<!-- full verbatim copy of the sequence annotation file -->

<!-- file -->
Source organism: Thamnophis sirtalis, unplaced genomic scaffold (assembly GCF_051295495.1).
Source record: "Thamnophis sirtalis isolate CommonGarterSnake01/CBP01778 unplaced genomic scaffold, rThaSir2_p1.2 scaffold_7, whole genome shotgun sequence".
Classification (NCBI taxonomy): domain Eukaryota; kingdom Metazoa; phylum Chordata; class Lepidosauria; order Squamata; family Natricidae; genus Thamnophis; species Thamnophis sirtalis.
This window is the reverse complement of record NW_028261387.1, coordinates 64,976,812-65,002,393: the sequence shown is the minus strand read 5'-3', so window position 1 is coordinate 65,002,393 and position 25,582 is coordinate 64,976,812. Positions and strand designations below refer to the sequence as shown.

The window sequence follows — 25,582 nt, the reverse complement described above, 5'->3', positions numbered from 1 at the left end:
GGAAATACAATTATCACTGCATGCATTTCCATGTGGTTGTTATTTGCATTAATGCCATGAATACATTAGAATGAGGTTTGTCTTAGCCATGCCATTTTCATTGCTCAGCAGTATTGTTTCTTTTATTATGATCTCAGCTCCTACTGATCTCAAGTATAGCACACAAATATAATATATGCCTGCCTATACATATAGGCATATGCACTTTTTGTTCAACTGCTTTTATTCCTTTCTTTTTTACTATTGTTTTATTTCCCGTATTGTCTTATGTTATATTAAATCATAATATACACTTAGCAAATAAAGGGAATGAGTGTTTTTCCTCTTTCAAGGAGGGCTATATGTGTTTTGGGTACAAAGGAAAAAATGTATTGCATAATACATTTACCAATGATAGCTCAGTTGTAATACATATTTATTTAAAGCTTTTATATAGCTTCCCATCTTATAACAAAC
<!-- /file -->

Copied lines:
Source organism: Thamnophis sirtalis, unplaced genomic scaffold (assembly GCF_051295495.1).
Source record: "Thamnophis sirtalis isolate CommonGarterSnake01/CBP01778 unplaced genomic scaffold, rThaSir2_p1.2 scaffold_7, whole genome shotgun sequence".
Classification (NCBI taxonomy): domain Eukaryota; kingdom Metazoa; phylum Chordata; class Lepidosauria; order Squamata; family Natricidae; genus Thamnophis; species Thamnophis sirtalis.
This window is the reverse complement of record NW_028261387.1, coordinates 64,976,812-65,002,393: the sequence shown is the minus strand read 5'-3', so window position 1 is coordinate 65,002,393 and position 25,582 is coordinate 64,976,812. Positions and strand designations below refer to the sequence as shown.

The window sequence follows — 25,582 nt, the reverse complement described above, 5'->3', positions numbered from 1 at the left end:
GGAAATACAATTATCACTGCATGCATTTCCATGTGGTTGTTATTTGCATTAATGCCATGAATACATTAGAATGAGGTTTGTCTTAGCCATGCCATTTTCATTGCTCAGCAGTATTGTTTCTTTTATTATGATCTCAGCTCCTACTGATCTCAAGTATAGCACACAAATATAATATATGCCTGCCTATACATATAGGCATATGCACTTTTTGTTCAACTGCTTTTATTCCTTTCTTTTTTACTATTGTTTTATTTCCCGTATTGTCTTATGTTATATTAAATCATAATATACACTTAGCAAATAAAGGGAATGAGTGTTTTTCCTCTTTCAAGGAGGGCTATATGTGTTTTGGGTACAAAGGAAAAAATGTATTGCATAATACATTTACCAATGATAGCTCAGTTGTAATACATATTTATTTAAAGCTTTTATATAGCTTCCCATCTTATAACAAAC